Reach Dane Celebrates 50 Years

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Messiah Mills and Sincere Gaines play at their Reach Dane Head Start facility.

From our content partner, Madison365:

Fifty years ago, on July 7, 1969 the Dane County Parent Council broke off and became their own independent nonprofit. This year, Reach Dane, an organization providing early childhood care to low income families, celebrates 50 years.

Over the past five decades, the organization has grown, today serving 1,000 children at 18 locations. Staff balance $17 million in donations and grants to provide holistic care for the children and the families they serve. The nonprofit has had major milestones and they hope to continue to improve in the future.

Reach Dane prioritizes families that are at 100 percent of the poverty level or below, and 10 percent of its student body must have a diagnosed disability. If a family is homeless or a child is in foster care, they are automatically eligible for Reach Dane programs, regardless of income. Considering the amount of homeless children in their care has tripled in the past four years, executive director Jen Bailey said that is important.

The organization is the only agency in Dane County that offers Head Start and Early Head Start programming with holistic care.

One of Reach Dane’s crowning accomplishments is the Early Head Start program, which started in the early 1990’s, said Bailey. The program serves pregnant mothers and their children until age 3, which Bailey said is a critical time for the developing mind and a time when families deserve all the help they can get.

More recently, in 2013, the organization was one of four in the state to receive a grant to provide health services. In addition to high quality curriculum, Reach Dane now provides health services, mental health services, disability services and dental services.

Also in 2013, Reach Dane received a grant through United Way, allowing parents to get an infant and toddler care credential at Madison College. Once they are certified, Reach Dane will qualify the parents to become an early head start teacher. SInce 2013, 12 parents have graduated from that program.

“We need staff as an agency and  these are our parents that know and understand all of the services that we provide and they want to invest in them. We have a lot of great parents and leaders that we want to step up,” Bailey said.

Another monumental moment was when The Red Arrow facility in Madison was built. It was the first facility of its kind in the region to be supported by federal grants. During that time, programs had no permanent locations, but rather would rotate between churches, basements, elementary schools and even restaurants.

“It was huge at the time. Nobody had ever done that before… and now it’s become much more commonplace for there to be support for agencies to actually purchase (permanent) facilities,” Bailey said.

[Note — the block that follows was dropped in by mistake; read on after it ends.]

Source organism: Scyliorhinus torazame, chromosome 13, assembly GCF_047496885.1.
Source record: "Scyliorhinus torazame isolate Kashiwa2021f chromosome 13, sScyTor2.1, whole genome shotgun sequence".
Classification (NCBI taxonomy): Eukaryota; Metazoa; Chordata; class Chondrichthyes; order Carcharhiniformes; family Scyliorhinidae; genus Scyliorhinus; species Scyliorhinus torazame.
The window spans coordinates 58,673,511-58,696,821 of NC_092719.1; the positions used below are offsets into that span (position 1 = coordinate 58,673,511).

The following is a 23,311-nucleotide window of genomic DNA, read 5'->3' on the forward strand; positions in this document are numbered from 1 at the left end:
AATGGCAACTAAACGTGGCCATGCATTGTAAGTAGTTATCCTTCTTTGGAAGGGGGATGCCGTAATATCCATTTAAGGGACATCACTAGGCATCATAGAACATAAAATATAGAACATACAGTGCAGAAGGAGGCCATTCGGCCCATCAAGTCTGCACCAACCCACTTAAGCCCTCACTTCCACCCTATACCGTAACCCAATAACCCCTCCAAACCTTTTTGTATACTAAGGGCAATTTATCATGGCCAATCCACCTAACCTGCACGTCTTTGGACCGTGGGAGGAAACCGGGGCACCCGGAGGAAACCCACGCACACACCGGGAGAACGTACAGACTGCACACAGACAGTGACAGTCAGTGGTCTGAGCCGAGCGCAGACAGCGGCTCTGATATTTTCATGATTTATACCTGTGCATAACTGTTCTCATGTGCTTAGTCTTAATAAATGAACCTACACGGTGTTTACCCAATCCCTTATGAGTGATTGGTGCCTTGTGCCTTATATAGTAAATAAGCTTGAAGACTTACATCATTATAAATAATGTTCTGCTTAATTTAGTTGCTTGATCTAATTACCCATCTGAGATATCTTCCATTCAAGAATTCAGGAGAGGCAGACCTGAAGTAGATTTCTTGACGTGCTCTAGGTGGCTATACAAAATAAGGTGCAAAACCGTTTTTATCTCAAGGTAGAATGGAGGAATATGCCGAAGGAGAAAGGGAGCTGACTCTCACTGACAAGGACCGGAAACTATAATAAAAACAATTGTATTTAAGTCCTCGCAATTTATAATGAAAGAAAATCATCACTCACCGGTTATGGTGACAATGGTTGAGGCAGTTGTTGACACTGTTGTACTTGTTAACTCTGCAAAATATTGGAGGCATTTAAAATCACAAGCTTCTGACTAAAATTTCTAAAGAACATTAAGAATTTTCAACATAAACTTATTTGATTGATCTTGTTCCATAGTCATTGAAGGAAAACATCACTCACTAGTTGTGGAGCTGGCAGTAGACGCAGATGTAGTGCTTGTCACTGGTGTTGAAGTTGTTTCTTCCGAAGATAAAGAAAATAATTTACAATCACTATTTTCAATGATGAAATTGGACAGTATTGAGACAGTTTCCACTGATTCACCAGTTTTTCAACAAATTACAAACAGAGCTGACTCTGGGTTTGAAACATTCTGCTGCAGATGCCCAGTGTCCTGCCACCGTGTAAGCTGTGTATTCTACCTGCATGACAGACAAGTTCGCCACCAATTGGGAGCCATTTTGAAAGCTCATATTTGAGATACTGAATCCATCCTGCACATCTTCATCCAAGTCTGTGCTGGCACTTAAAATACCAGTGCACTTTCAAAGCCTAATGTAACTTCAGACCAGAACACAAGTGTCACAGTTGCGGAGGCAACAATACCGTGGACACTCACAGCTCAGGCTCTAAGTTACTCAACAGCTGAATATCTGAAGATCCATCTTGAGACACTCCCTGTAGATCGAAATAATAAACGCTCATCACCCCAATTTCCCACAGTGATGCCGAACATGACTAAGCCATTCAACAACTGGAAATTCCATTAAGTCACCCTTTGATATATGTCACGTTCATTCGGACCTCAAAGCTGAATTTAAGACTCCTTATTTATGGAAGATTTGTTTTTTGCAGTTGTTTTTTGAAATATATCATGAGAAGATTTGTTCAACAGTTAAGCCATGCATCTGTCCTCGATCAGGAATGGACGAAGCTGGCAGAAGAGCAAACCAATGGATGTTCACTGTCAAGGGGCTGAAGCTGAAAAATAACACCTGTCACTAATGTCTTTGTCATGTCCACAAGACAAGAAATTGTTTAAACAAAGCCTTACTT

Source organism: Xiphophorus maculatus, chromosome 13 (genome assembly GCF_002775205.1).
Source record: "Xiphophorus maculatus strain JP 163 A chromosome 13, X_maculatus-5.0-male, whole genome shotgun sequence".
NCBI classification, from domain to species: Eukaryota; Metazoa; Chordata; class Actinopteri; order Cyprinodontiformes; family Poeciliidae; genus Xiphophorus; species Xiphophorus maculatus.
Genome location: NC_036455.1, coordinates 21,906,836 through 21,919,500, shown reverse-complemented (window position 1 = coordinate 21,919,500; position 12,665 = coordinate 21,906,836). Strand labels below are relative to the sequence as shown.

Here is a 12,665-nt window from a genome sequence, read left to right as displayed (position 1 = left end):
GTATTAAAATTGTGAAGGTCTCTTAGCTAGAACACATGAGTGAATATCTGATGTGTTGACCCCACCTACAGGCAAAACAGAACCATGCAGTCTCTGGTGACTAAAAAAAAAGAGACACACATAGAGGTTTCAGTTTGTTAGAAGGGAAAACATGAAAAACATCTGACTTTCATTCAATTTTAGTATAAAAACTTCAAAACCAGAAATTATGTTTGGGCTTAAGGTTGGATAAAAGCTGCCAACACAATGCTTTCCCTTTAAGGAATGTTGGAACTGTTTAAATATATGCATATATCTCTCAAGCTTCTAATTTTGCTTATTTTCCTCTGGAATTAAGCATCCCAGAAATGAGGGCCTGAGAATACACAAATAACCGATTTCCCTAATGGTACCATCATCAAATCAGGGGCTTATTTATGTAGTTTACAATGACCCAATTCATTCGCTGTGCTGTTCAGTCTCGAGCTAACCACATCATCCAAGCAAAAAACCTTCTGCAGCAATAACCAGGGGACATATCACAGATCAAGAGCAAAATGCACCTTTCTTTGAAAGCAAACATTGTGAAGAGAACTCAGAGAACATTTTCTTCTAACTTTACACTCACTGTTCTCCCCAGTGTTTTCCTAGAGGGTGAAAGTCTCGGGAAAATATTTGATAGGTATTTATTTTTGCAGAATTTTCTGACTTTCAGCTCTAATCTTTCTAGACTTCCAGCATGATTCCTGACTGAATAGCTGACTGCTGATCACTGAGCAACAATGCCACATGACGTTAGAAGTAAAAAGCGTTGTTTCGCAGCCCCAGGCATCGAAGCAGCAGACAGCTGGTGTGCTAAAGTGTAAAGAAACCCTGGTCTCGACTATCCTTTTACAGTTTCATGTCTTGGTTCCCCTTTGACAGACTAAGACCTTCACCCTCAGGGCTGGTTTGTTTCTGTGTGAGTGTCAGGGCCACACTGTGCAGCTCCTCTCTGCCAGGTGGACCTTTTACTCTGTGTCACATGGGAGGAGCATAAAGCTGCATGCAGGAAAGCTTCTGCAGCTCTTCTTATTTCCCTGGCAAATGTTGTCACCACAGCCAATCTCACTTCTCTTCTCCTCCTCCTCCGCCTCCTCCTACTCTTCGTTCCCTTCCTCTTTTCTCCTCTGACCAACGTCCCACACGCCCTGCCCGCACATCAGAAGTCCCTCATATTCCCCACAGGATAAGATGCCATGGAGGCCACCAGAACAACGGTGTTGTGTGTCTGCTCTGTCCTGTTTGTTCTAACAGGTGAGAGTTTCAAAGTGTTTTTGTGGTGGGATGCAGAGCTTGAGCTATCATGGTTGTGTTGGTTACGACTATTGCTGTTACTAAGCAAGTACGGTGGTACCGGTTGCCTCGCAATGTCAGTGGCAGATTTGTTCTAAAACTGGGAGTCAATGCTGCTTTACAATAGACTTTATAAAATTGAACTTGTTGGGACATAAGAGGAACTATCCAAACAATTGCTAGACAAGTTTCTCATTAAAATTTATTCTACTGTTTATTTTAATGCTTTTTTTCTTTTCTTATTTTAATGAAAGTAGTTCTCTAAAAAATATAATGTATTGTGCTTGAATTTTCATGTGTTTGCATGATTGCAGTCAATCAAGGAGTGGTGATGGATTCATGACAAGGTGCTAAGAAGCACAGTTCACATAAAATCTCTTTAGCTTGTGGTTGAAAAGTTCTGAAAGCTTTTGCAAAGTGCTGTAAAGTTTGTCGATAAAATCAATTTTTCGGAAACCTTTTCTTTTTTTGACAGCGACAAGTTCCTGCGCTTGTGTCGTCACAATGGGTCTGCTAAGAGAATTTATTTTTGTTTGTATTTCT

However, through all Reach Dane’s accomplishments, there is still room for improvement, Bailey said.

She’d like to see their teachers be paid more. Right now there is massive teacher shortages for early education, and because of that her teachers are stretched thinner and thinner, she said.

“We need to be able to pay people enough that they don’t have to work two or three jobs to work here, that they can take care of their families. And a lot of our assistant teacher folks, they make less than $15 an hour,” Bailey said.

Although Reach Dane offers support for their teachers as far as counselling and trauma informed care, she believes their teachers deserve more. Working on the local and federal level, she’d like to see an increase in pay.

Another emphasis for the agency going forward is internal work surrounding social justice and equity.

“We are doing the hard work of looking in the mirror. We currently have a fairly white leadership team, a fairly white board and 80 percent of the families that we serve are children and families of color,” Bailey said.

“We’re realizing that we as an organization, again serving all low income families and mostly families of color, we have some work to do,” she said.

During the 50th anniversary ceremony, children celebrated with a bouncy house, games and more. Families and staff toured the Reach Dane location on Milwaukee Street where picture collages lined the walls displaying the past 50 years.

Board president, Jonathan Bader gave a speech thanking the child’s first teachers — their parents. He said the spirit that started Reach Dane 50 years ago is even more necessary now as income inequalities, homelessness and racial disparities continue to grow.

“Where does the expanding ripple of compassionate action end? I don’t know – but it’s expanded outward for 50 years already – reaching more and more children and families – and with your help Reach Dane will continue to expand for 50 more,” he said.

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